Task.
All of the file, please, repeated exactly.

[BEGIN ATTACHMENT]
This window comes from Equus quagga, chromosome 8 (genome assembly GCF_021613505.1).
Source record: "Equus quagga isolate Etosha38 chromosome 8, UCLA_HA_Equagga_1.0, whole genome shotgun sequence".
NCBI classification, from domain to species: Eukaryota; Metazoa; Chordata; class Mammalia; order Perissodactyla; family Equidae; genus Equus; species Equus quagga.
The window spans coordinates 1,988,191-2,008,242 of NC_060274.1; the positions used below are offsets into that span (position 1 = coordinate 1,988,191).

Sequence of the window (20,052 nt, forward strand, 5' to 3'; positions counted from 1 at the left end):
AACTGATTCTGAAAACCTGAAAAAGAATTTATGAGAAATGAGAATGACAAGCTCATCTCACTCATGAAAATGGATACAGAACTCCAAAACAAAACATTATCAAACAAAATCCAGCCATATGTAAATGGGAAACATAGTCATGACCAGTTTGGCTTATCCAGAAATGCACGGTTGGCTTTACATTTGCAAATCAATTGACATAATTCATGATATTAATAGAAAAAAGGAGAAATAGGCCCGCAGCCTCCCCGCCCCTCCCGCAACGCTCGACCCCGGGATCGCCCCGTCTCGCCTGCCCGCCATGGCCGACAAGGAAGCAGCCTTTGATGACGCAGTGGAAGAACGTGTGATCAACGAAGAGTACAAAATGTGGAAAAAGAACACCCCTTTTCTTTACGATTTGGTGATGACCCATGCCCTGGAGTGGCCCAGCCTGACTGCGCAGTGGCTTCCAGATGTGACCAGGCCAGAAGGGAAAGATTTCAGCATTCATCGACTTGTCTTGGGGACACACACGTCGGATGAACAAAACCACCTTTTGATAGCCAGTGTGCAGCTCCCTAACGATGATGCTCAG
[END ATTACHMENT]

This window comes from Equus quagga, chromosome 8 (genome assembly GCF_021613505.1).
Source record: "Equus quagga isolate Etosha38 chromosome 8, UCLA_HA_Equagga_1.0, whole genome shotgun sequence".
NCBI classification, from domain to species: Eukaryota; Metazoa; Chordata; class Mammalia; order Perissodactyla; family Equidae; genus Equus; species Equus quagga.
The window spans coordinates 1,988,191-2,008,242 of NC_060274.1; the positions used below are offsets into that span (position 1 = coordinate 1,988,191).

Sequence of the window (20,052 nt, forward strand, 5' to 3'; positions counted from 1 at the left end):
AACTGATTCTGAAAACCTGAAAAAGAATTTATGAGAAATGAGAATGACAAGCTCATCTCACTCATGAAAATGGATACAGAACTCCAAAACAAAACATTATCAAACAAAATCCAGCCATATGTAAATGGGAAACATAGTCATGACCAGTTTGGCTTATCCAGAAATGCACGGTTGGCTTTACATTTGCAAATCAATTGACATAATTCATGATATTAATAGAAAAAAGGAGAAATAGGCCCGCAGCCTCCCCGCCCCTCCCGCAACGCTCGACCCCGGGATCGCCCCGTCTCGCCTGCCCGCCATGGCCGACAAGGAAGCAGCCTTTGATGACGCAGTGGAAGAACGTGTGATCAACGAAGAGTACAAAATGTGGAAAAAGAACACCCCTTTTCTTTACGATTTGGTGATGACCCATGCCCTGGAGTGGCCCAGCCTGACTGCGCAGTGGCTTCCAGATGTGACCAGGCCAGAAGGGAAAGATTTCAGCATTCATCGACTTGTCTTGGGGACACACACGTCGGATGAACAAAACCACCTTTTGATAGCCAGTGTGCAGCTCCCTAACGATGATGCTCAG